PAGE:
Did you know that 35 million people view a public event on Facebook EVERY DAY! (*)
That is 405 event views per second… all day… every day.
And that’s just Facebook.
This figure doesn’t include websites like Eventbrite, or those posting about where they are or what they’re doing on other applications like Snapchat.
Or a gang organising a get-together on WhatsApp.
It is now easier than ever to meet up, and post about what we’re doing on social media.
But the fact is we are lonelier than ever, and this amount of event posting, social updates online and living life through a lens has created a society of FOMO. (**)
The official definition of FOMO is Fear Of Missing Out.
It was originally coined in the 1990s, and has taken on a somewhat different slant in our now digital age. It means you fear that you’re missing out on something A-MAZING by virtue of being surrounded by constant updates of what’s going on where you are not!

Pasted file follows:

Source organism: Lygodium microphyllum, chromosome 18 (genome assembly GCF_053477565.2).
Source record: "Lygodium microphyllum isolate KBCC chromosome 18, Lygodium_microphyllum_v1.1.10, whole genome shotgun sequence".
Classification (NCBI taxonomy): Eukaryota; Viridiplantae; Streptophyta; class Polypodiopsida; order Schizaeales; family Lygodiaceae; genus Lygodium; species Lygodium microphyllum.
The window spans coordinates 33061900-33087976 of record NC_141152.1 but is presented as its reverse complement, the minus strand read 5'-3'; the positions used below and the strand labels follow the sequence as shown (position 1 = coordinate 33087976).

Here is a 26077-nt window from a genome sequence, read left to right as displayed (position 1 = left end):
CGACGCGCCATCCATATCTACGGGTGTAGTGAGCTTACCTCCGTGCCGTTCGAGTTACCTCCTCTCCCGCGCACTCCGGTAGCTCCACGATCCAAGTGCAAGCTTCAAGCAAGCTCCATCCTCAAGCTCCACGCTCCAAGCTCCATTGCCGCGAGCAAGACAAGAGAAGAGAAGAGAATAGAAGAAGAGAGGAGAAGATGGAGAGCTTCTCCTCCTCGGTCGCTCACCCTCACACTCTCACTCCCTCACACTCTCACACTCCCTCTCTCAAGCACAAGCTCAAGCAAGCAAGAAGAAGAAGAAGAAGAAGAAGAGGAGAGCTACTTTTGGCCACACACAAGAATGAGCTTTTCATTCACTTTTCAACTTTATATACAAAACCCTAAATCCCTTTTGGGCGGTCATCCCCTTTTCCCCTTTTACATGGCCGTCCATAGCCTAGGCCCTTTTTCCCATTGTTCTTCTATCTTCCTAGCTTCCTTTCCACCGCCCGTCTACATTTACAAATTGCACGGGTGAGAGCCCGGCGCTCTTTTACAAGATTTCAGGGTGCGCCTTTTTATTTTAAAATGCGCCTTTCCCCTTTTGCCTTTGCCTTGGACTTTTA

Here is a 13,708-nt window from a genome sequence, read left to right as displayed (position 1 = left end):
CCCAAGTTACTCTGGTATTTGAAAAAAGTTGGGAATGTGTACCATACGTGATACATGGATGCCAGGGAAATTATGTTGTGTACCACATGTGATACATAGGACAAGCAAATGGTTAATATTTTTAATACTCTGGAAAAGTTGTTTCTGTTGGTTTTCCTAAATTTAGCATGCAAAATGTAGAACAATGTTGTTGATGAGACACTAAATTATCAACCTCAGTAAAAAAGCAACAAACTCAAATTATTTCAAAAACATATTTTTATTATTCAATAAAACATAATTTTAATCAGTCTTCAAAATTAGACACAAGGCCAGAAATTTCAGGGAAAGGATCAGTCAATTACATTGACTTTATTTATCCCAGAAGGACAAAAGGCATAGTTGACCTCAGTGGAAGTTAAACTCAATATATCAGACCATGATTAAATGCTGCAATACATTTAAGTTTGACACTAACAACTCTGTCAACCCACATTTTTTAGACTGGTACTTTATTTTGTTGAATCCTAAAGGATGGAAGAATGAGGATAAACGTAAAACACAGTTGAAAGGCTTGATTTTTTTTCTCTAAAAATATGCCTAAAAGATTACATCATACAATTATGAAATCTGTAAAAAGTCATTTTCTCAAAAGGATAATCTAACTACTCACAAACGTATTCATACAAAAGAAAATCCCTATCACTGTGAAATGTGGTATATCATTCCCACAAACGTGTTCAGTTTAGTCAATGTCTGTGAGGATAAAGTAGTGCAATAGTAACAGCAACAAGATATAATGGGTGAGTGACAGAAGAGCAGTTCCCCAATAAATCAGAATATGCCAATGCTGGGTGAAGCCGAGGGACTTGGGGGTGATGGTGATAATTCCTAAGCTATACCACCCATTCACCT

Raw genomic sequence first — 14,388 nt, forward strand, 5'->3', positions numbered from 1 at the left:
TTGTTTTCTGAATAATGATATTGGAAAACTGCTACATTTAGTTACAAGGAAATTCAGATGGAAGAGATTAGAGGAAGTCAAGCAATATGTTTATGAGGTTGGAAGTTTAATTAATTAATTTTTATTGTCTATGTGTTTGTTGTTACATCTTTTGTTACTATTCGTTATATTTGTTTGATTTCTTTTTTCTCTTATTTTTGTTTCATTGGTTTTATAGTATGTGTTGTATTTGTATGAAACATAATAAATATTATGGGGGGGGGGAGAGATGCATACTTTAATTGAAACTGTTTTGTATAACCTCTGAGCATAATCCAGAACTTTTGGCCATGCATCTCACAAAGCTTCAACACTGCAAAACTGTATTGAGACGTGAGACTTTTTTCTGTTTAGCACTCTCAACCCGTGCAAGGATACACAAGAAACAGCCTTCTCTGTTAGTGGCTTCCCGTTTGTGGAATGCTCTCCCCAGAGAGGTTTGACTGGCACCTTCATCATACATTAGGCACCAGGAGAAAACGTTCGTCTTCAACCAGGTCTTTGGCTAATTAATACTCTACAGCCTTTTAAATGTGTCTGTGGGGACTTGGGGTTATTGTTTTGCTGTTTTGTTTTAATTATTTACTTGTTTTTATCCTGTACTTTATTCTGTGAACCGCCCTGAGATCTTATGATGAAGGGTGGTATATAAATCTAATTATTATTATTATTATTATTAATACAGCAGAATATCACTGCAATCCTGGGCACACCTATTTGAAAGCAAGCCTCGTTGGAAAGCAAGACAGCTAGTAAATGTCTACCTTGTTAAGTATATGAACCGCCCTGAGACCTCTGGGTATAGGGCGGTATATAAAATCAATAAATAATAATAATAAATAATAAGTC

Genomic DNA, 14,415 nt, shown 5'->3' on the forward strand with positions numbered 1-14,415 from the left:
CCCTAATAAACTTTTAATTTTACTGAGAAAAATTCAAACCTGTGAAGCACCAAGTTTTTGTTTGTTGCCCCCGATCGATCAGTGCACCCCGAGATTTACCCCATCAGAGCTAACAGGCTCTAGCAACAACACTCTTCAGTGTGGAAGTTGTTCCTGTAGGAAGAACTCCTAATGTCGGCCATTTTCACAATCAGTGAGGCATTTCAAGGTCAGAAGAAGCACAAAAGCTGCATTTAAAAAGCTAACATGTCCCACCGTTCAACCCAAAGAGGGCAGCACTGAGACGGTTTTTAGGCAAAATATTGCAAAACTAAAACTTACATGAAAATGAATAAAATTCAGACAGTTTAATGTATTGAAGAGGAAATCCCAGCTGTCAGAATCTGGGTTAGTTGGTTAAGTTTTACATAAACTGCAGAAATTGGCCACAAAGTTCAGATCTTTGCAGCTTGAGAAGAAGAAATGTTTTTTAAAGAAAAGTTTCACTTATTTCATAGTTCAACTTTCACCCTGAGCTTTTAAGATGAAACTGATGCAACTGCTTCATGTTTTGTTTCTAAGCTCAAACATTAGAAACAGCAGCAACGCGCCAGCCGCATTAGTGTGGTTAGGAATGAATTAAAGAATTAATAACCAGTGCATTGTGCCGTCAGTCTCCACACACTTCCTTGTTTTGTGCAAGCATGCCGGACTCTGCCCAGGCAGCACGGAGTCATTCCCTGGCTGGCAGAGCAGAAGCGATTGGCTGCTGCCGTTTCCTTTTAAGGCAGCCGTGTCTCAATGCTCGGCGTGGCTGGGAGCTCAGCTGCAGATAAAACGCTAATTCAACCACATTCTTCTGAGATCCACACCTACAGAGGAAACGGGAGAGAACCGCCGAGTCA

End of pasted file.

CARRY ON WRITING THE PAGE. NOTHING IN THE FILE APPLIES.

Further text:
And the sad part is – people even report feeling FOMO when they’re already somewhere they want to be, with people they want to be with, but they’re checking online and seeing something else that might be better. But they only feel this illusion as they’re not there.
So it’s a vicious cycle.
Now, a new concept has developed and it might just be the perfect antithesis of FOMO.
It’s called JOMO – or the Joy Of Missing Out. JOMO is defined as “the gratifying feeling you get when you break away from the (real or virtual) activities of your social group and spend time doing exactly what you most want to do”. And in my opinion it doesn’t just mean being on your own. You can experience JOMO in any situation, and I’ll give my tips below.
But first, a quick story…
A couple of years ago, I saw an image online that really bothered me. It was of a crowd lined up behind a low barrier, watching their favourite celeb walk up a red carpet. And almost every single person (bar one older lady with grey hair) was watching through their phones.
No-one was looking for a handshake or an autograph.